Petain was pragmatic about defense issues, too.

Bone-headed or not, the NMD is a wonderful boondoggle, which explains why something that has such an egregiously bad track-record can still be a done deal. It doesn't matter whether it works, or touches off a new arms race, or threatens to plunge the world into a thermonuclear holocaust, or stupidly eats up money that might be put to better use, say in putting Americans in jobs and college and health care rather than in prison cells. All that matters is that this lunatic's sinkhole funnels an ocean of cash into the coffers of the defense industry itself a sinkhole. There are profits to fatten, and as far as fattening goes, the NMD is a Black Forest cake dripping with maple syrup. The two fat ladies couldn't pack this thing with more calories.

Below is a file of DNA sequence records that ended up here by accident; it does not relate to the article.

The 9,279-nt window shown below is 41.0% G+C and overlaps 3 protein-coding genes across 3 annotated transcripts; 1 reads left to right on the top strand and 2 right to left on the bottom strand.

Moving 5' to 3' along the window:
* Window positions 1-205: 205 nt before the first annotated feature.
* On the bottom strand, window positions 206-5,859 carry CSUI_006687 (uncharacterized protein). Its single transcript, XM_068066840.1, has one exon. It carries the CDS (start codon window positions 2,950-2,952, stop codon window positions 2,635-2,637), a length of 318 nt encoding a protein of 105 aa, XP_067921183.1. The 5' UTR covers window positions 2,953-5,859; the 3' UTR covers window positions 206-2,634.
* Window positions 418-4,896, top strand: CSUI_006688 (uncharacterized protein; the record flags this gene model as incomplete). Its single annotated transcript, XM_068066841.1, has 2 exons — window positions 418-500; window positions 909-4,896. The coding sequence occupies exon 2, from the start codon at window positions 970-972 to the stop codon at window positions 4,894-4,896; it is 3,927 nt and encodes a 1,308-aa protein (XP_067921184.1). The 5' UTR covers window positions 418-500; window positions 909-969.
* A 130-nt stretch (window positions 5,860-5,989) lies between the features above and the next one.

It will be acknowledged that the promise of a gooey, calorie-laden profit expander is handy for bringing reluctant countries on side. Jean Chretien, rushing off to Washington to be the first foreign leader to genuflect before the White House's newly installed resident cretin, and grand imperial Pooh-Bah of the world, is given a clear message, according to the Globe and Mail: "Those who support NMD would be part of the massive military-industrial development of the system."

I'll bet Bombardier, darling of the Liberal government, a company which just might cash in on that massive military-industrial development, is able to stifle whatever niggling qualms it has about the NMD, if any.

And Chretien and Eggleton and Foreign Minister John Manley, always eager to remain on good terms with a business community that basks in the warm glow of defense boondoggles, and none too keen on getting into a scrap with the bully-boys in Washington, will find a way to submerge their own reservations.

As Colin Powell says, "It's a done deal." Even in Canada.

Steve Gowans calls himself a radical, but others just call him contrary and a pain-in-the-ass. He can be reached at